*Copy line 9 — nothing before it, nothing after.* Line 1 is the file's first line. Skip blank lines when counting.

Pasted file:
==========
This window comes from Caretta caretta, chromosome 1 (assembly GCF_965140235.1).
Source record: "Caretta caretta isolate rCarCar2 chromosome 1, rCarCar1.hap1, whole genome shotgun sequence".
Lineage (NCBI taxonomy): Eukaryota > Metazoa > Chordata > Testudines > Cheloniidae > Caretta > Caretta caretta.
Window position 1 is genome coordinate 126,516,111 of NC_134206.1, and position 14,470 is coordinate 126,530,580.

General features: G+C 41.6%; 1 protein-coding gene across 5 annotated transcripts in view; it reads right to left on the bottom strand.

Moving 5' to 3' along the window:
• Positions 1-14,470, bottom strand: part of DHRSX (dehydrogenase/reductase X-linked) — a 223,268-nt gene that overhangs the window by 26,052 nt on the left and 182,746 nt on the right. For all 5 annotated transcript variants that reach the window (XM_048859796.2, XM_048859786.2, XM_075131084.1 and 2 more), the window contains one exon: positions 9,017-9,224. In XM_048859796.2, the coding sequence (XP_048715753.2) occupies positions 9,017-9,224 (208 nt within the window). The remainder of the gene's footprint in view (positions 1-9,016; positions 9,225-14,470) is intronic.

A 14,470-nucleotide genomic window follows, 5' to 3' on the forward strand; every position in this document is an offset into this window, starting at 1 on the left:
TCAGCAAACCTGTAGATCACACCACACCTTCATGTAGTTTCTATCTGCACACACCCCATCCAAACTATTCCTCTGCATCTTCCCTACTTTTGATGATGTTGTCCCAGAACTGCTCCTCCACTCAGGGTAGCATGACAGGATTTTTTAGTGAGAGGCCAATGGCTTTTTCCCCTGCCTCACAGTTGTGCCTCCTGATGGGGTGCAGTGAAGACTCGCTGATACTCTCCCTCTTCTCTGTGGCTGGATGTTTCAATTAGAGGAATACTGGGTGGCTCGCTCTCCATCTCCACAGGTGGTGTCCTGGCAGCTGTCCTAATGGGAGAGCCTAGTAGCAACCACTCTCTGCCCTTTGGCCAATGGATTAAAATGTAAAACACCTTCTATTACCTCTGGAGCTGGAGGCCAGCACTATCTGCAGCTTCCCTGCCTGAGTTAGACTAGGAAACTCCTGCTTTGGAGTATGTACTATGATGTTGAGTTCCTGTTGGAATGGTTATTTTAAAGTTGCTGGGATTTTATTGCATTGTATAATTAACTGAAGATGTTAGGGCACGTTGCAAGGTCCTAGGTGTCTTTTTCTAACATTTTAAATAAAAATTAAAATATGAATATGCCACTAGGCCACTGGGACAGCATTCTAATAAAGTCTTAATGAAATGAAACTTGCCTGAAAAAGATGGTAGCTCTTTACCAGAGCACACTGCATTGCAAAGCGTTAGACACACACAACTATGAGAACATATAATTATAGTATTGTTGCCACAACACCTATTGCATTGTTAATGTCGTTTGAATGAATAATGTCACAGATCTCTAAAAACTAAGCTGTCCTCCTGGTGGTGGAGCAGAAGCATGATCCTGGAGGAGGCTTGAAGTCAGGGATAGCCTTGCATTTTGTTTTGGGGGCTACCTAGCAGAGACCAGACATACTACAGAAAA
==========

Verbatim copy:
TCAGCAAACCTGTAGATCACACCACACCTTCATGTAGTTTCTATCTGCACACACCCCATCCAAACTATTCCTCTGCATCTTCCCTACTTTTGATGATGTTGTCCCAGAACTGCTCCTCCACTCAGGGTAGCATGACAGGATTTTTTAGTGAGAGGCCAATGGCTTTTTCCCCTGCCTCACAGTTGTGCCTCCTGATGGGGTGCAGTGAAGACTCGCTGATACTCTCCCTCTTCTCTGTGGCTGGATGTTTCAATTAGAGGAATACTGGGTGGCTCGCTCTCCATCTCCACAGGTGGTGTCCTGGCAGCTGTCCTAATGGGAGAGCCTAGTAGCAACCACTCTCTGCCCTTTGGCCAATGGATTAAAATGTAAAACACCTTCTATTACCTCTGGAGCTGGAGGCCAGCACTATCTGCAGCTTCCCTGCCTGAGTTAGACTAGGAAACTCCTGCTTTGGAGTATGTACTATGATGTTGAGTTCCTGTTGGAATGGTTATTTTAAAGTTGCTGGGATTTTATTGCATTGTATAATTAACTGAAGATGTTAGGGCACGTTGCAAGGTCCTAGGTGTCTTTTTCTAACATTTTAAATAAAAATTAAAATATGAATATGCCACTAGGCCACTGGGACAGCATTCTAATAAAGTCTTAATGAAATGAAACTTGCCTGAAAAAGATGGTAGCTCTTTACCAGAGCACACTGCATTGCAAAGCGTTAGACACACACAACTATGAGAACATATAATTATAGTATTGTTGCCACAACACCTATTGCATTGTTAATGTCGTTTGAATGAATAATGTCACAGATCTCTAAAAACTAAGCTGTCCTCCTGGTGGTGGAGCAGAAGCATGATCCTGGAGGAGGCTTGAAGTCAGGGATAGCCTTGCATTTTGTTTTGGGGGCTACCTAGCAGAGACCAGACATACTACAGAAAA